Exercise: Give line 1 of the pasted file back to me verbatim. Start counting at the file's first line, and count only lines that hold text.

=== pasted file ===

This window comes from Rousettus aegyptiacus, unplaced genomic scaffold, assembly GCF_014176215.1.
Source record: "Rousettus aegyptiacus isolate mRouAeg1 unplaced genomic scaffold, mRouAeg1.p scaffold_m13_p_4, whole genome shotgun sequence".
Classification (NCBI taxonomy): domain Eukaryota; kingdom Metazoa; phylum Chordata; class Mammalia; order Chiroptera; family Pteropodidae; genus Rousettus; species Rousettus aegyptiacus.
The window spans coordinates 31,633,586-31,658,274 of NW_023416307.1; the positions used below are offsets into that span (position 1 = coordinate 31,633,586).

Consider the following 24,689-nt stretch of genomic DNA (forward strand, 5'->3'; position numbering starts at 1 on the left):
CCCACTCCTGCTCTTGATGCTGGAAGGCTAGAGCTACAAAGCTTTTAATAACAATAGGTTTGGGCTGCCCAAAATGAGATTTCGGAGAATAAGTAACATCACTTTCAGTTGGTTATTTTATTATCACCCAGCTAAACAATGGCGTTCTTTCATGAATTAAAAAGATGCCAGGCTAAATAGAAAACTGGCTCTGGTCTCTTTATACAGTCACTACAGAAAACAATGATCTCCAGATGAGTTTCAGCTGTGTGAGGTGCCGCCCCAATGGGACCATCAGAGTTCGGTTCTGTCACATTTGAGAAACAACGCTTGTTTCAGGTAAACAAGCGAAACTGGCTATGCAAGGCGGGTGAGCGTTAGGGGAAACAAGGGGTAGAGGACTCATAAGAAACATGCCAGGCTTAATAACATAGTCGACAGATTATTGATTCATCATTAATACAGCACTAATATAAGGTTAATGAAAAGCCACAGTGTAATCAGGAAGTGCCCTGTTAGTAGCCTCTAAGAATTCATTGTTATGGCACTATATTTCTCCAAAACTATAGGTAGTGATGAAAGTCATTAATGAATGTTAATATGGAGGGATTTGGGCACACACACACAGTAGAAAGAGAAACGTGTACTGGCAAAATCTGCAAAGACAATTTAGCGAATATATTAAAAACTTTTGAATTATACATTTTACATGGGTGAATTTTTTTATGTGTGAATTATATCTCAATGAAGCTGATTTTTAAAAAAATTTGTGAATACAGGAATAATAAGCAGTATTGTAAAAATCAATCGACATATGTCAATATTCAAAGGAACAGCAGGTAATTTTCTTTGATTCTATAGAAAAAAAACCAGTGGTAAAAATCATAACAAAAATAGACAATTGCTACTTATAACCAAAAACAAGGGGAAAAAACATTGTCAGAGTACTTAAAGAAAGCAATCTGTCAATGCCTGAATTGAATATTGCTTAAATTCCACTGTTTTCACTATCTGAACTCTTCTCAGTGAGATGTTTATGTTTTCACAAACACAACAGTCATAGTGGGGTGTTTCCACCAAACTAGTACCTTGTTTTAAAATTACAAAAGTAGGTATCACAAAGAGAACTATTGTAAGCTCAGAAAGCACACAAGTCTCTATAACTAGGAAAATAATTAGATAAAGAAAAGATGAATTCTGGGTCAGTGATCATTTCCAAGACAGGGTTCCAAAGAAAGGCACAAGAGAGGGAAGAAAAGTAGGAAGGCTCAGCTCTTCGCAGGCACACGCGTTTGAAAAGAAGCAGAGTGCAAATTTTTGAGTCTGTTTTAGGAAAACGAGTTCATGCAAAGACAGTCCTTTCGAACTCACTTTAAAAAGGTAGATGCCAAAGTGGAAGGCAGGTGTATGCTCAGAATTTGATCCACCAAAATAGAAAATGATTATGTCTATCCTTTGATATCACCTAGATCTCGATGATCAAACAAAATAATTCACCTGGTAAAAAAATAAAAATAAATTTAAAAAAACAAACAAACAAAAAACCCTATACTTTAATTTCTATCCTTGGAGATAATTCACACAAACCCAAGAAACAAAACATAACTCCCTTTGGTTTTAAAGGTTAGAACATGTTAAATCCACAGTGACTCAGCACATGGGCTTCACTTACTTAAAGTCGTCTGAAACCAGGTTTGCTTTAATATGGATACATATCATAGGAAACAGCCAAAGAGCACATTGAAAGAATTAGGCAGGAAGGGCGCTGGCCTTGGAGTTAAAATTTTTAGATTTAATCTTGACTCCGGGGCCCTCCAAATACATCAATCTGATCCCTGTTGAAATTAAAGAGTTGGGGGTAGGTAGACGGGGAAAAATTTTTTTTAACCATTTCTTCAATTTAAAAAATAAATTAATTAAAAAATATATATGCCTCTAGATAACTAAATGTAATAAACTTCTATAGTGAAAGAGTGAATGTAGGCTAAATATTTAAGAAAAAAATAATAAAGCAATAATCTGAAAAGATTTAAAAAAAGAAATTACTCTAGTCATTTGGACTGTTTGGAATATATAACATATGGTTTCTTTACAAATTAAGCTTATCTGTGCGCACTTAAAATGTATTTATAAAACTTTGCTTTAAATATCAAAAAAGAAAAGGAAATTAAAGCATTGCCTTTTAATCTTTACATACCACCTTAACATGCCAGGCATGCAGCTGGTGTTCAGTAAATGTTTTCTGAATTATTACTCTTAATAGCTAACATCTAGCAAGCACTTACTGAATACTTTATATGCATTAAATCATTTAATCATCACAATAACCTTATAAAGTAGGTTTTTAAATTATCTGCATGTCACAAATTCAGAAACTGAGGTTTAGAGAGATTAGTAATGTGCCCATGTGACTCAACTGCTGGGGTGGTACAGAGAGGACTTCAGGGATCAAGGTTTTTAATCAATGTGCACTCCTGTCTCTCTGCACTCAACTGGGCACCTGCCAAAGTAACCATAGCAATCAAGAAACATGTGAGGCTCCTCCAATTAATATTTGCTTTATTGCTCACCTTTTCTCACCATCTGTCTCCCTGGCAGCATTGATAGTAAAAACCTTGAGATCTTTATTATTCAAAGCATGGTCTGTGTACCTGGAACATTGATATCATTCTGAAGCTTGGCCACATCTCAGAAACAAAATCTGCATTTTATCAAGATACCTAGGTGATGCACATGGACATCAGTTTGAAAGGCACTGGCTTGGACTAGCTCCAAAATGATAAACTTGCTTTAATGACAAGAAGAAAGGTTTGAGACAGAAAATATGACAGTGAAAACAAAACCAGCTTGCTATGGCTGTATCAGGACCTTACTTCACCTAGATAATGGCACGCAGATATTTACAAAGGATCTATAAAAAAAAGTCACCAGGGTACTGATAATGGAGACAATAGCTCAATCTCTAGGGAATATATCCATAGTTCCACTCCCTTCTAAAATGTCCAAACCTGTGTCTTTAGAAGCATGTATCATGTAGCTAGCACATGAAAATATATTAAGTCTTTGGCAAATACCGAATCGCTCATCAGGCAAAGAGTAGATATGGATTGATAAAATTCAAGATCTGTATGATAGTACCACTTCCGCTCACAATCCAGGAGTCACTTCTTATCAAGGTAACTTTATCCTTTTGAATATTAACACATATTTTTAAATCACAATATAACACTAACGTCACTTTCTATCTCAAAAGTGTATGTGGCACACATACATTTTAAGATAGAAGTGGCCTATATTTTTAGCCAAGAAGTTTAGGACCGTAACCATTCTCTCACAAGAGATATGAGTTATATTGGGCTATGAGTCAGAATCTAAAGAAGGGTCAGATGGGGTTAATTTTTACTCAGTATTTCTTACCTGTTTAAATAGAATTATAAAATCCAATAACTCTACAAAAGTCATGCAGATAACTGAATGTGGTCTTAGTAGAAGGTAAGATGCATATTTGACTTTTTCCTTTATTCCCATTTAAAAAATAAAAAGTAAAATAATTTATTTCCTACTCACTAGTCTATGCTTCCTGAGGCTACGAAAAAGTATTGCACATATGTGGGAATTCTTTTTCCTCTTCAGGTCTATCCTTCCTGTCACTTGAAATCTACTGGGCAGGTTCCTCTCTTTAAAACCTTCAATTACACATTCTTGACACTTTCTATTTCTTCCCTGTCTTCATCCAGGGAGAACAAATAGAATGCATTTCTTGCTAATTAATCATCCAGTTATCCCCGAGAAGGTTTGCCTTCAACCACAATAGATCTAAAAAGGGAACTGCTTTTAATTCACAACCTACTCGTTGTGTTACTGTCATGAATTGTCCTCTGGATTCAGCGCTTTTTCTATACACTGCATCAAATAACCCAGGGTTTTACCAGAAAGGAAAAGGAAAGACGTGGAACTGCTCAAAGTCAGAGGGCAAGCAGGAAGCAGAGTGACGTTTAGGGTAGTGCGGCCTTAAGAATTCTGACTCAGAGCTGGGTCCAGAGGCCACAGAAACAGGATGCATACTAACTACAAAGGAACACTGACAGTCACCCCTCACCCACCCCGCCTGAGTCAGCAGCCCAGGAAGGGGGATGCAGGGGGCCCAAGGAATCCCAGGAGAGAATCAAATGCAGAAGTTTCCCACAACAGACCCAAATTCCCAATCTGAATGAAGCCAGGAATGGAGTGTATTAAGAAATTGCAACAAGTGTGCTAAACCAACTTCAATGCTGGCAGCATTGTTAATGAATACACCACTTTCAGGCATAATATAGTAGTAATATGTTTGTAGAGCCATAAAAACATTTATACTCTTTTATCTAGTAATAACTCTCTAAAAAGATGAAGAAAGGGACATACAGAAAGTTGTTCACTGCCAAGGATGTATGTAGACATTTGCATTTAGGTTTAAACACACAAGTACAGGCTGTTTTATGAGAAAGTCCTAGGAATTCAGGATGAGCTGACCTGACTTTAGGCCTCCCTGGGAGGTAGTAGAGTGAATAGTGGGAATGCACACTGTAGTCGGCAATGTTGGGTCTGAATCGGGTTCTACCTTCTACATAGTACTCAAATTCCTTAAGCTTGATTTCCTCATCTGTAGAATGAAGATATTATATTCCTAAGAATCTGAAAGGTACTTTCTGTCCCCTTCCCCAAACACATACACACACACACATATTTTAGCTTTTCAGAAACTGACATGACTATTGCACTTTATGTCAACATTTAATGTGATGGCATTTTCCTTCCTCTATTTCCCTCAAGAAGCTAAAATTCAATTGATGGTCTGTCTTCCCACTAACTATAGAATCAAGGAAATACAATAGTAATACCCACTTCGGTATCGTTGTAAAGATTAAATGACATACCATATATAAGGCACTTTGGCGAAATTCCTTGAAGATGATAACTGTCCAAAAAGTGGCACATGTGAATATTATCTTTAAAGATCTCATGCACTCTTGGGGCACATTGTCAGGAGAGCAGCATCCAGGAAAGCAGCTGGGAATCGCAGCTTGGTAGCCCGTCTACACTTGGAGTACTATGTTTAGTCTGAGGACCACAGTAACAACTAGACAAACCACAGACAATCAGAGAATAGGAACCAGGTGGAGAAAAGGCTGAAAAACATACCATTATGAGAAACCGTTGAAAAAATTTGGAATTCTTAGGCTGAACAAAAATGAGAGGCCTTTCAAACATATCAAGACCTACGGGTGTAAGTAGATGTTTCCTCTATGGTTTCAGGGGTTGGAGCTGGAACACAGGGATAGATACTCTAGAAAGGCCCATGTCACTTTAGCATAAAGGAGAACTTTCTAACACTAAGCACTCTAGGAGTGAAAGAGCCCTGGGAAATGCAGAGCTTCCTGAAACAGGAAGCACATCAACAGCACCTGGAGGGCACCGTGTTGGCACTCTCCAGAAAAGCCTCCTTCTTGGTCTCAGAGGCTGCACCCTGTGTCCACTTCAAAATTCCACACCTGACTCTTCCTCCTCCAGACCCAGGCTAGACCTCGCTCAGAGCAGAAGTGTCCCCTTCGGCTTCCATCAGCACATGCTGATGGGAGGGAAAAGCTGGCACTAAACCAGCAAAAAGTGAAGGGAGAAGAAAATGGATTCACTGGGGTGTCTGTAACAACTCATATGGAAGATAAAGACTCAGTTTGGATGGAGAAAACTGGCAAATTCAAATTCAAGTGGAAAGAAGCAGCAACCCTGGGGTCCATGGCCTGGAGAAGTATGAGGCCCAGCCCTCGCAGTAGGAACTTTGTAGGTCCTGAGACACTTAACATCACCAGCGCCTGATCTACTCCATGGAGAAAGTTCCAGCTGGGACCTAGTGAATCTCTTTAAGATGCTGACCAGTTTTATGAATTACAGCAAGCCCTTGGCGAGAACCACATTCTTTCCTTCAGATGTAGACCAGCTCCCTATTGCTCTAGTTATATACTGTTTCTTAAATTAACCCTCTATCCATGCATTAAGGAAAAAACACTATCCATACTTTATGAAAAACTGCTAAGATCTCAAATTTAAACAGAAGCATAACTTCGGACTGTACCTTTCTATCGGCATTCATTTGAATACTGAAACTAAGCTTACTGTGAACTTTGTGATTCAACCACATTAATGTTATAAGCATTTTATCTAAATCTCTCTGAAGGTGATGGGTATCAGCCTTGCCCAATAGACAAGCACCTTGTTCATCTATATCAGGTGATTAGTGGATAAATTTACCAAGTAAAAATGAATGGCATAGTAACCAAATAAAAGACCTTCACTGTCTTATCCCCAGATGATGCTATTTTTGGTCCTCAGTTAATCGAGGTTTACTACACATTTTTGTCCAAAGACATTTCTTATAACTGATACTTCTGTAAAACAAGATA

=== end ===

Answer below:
This window comes from Rousettus aegyptiacus, unplaced genomic scaffold, assembly GCF_014176215.1.